by Robert Sterling
Amongst the many treats to be found in Skyfall, perhaps the most surprising comes in a pre-credits flashback to Bond’s childhood where for the first time we see 007’s birth parents played by Lois Maxwell and fan favourite George Lazenby.
Even more surprising then is their violent and brutal death, at the hands of Blofeld, Scaramanga, and Auric Goldfinger working together for reasons that are never fully resolved. The young Bond takes this badly, turns to drinking in a montage which quickly blends into the present. Bond, now the full grown adult long time fans of the series have come to expect, is chasing down a bushy eyebrowed terrorist type, culminating in the scene we’ve all seen in the trailers. Adele’s depressing them tune kicks in.
After the credits are out of the way we are inside MI6, where Bond’s lowkey wake is being held, where M and several suited operatives reminisce about 007. Here we get another in a long line of cameos, as Roger Moore pops up like an eyebrow to quip ‘he was certainly no saint…’
Of course Bond isn’t dead, he’s engaged in soft-focus foreplay with a girl of miscellaneous foreign descent. She doesn’t get a name, because she’s not a full on Bond girl. In fact she exists almost entirely so Bond can reply to the question ‘where the hell have you been?’ with ‘enjoying a taste of Heaven.’
And of course once we’ve had the pre-credits sequence, a few quips, and a ballad the story can begin in true Bond style. In this outing Bond is called into M’s office and is told about the exploits of Javier Bardem, who MI6 think might be a criminal. Bond is sent to go and find out, but not before the welcome return of Q, now played by Ben Whishaw. It is a shame, after John Cleese’s mesmering, phoned in performance in Die Another Day, to see an actor taking the role seriously. Nonetheless he does the job, and ladens Daniel Craig’s Bond down with gadgets— an MP3 player with an ‘explosive’ soundtrack, knitted socks that are also grenades, and a laser that can also be used as a torch. On top of this the DB5 is back— and whilst the Lotus Espirit from The Spy Who Loved Me was a submarine, this DB5 is transforms into harrier jump jet!
Bond first travels to Antigua, for no particular reason other than for some nice establishing shots and so he can loudly asked for a glass of Malibu at the beachside bar before commenting on the smooth taste and affordable price. By chance he runs into a Russian investigative journalist, Ira Bendmeova, who also happens to be investigating Bardem. Bond probes her until he’s satisfied. He goes to get more champagne, but when he comes back Miss Bendmeova has rather predictably been killed and covered in caviar. Bond doesn’t look any more surprised than the audience.
The action moves to Scotland, but all Bond finds of Bardem is a glass of milk. He moves on to Switzerland, obnoxiously telling anyone who’ll listen about how he was married to Diana Rigg off the Avengers once, but everyone tells him he’s losing it and he’s thinking of Mark Ruffalo. Again Bond is a step behind the evil Bardem, but he hasn’t been skiing since 1985 so he does that for a bit whilst goons chase him warily, knowing that this will probably be their final scene in the film.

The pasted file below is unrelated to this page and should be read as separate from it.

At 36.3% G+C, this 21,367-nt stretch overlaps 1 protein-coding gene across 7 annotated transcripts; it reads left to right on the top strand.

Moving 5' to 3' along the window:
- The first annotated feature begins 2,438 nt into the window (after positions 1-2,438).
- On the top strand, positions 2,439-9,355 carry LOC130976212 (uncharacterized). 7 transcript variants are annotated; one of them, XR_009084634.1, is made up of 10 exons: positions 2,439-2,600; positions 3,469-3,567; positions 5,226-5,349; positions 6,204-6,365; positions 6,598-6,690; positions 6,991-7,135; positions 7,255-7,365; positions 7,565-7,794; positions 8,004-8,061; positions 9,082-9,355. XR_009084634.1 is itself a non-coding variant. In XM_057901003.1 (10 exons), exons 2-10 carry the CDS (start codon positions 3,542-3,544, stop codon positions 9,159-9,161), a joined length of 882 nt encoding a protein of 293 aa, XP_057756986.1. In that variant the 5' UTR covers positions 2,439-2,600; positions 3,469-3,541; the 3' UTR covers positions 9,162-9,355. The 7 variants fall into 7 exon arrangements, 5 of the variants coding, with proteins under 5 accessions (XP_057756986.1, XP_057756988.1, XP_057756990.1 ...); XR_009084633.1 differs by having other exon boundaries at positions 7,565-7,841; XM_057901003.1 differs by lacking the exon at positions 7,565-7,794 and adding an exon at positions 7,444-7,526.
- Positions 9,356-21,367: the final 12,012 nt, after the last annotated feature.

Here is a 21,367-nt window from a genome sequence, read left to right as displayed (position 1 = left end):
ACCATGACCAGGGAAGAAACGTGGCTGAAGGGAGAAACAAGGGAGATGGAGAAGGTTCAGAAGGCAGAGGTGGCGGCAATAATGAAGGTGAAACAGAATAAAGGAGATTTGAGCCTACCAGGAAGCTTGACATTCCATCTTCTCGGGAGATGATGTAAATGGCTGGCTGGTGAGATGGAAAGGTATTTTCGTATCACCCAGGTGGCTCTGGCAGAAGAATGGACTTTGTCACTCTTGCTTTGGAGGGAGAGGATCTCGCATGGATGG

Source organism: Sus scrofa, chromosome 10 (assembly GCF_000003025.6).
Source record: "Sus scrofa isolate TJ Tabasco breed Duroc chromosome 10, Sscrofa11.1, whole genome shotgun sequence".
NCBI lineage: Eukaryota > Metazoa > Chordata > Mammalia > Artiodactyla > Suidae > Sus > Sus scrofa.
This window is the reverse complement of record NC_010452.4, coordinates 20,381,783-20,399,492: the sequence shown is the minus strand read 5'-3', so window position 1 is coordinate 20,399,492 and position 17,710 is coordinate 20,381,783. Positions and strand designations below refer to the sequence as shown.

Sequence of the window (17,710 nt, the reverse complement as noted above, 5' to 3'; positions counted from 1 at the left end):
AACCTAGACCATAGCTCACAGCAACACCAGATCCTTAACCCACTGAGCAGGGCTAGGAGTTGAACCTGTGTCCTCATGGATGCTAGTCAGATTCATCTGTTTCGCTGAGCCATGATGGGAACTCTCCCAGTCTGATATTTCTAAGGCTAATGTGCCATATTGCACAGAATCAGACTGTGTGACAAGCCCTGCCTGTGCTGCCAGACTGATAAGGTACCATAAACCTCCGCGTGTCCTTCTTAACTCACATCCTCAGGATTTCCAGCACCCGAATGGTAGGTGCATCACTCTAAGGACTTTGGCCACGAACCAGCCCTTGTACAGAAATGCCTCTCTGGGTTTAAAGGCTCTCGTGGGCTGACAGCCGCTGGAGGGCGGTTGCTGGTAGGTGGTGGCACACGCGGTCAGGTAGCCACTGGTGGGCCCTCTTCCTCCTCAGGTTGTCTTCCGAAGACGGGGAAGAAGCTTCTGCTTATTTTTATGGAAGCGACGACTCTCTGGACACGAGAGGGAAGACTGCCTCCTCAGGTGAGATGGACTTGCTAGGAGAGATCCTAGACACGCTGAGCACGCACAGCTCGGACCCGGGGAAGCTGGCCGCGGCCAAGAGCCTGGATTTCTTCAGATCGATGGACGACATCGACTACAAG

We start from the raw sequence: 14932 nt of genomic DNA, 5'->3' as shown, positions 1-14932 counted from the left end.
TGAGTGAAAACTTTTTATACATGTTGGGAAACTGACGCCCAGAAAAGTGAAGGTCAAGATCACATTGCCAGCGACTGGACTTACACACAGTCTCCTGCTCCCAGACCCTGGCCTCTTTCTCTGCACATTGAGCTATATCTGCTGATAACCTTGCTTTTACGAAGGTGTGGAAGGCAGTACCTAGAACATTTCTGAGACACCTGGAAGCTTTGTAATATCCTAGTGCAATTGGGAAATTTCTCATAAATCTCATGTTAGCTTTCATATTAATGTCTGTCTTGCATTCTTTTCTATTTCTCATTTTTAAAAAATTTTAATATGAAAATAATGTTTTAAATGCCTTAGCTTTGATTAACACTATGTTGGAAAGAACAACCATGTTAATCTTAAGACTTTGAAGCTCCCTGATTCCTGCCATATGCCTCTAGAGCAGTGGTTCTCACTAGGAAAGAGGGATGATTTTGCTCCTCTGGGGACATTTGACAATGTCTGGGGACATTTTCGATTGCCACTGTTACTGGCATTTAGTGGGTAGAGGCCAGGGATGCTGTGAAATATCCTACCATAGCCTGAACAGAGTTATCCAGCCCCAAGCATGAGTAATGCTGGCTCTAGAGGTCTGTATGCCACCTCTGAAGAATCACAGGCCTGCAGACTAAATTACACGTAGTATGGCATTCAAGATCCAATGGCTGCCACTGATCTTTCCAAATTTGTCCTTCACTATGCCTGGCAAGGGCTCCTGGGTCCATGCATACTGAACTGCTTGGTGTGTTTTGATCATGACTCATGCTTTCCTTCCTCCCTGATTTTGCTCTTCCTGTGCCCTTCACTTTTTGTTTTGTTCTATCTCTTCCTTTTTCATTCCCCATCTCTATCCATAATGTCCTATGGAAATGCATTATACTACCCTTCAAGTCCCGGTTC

It is one of these hapless henchmen that reveals Bardem’s whereabouts to Bond before being thrown down a crevasse. Naturally, he recovers in a fancy casino/bar with a martini. Here he meets the glamorous Anita Sukuoff, who tells Bond he looks a little shaken. ‘You’re mistaking me with my martini’ comes the reply. Anita is also looking for Bardem, because she is the sister of the first Bond girl but has married into the morally dubious Sukuoff oil family. They team up, because it’s a Bond film and that’s what happens. They get in the DB5, but Anita is confused because Bardem’s secret island hideout is on a secret island and they need to fly— of course this is where the famous Aston Martin sprouts wings and turns into a fighter jet.
And so we come to the pulsating third act, on the South Asian island of Niknak. At first the island seems deserted, save for a Tesco Express. However this is just a front for Bardem’s real operation— mining and militarising the radioactive mineral cronkite that Niknak is full of. He captures Bond and the girl and gleefully reveals his plan to load a rocket with cronkite and blow up the Moon, casting the Earth under perpeptual sunlight.
Bardem ties Bond up, fondles his balls a bit, and licks his ear as though it were a gently melting Cornetto. Bond doesn’t like it. Henchman frisk Bond, and take away his gun, MP3 player, and laser torch.
Bardem locks Bond in a windowless cell, but he gets out by taking his socks off and wedging them under the door. Because they are also grenades they blow the door open and kill a lot of guards. With only seconds to go before Javier Bardem blows up the Moon Bond retrieves his MP3 player and tells Bardem there’s something he should hear. Bardem puts the earphones in, and presses play. His head explodes because the MP3 player is also a grenade.
As the base falls into chaos Bond finds Anita Suckuoff. When she asks what happened to Bardem Bond replies with ‘he burst an ear drum.’ Anita looks confused, but then they run away, jump into a life raft and have implied sex whilst M and Q watch on a monitor like randy old perverts.
After the tedious realism of Casino Royale, I think it’s safe to say that Bond is back. Five Stars.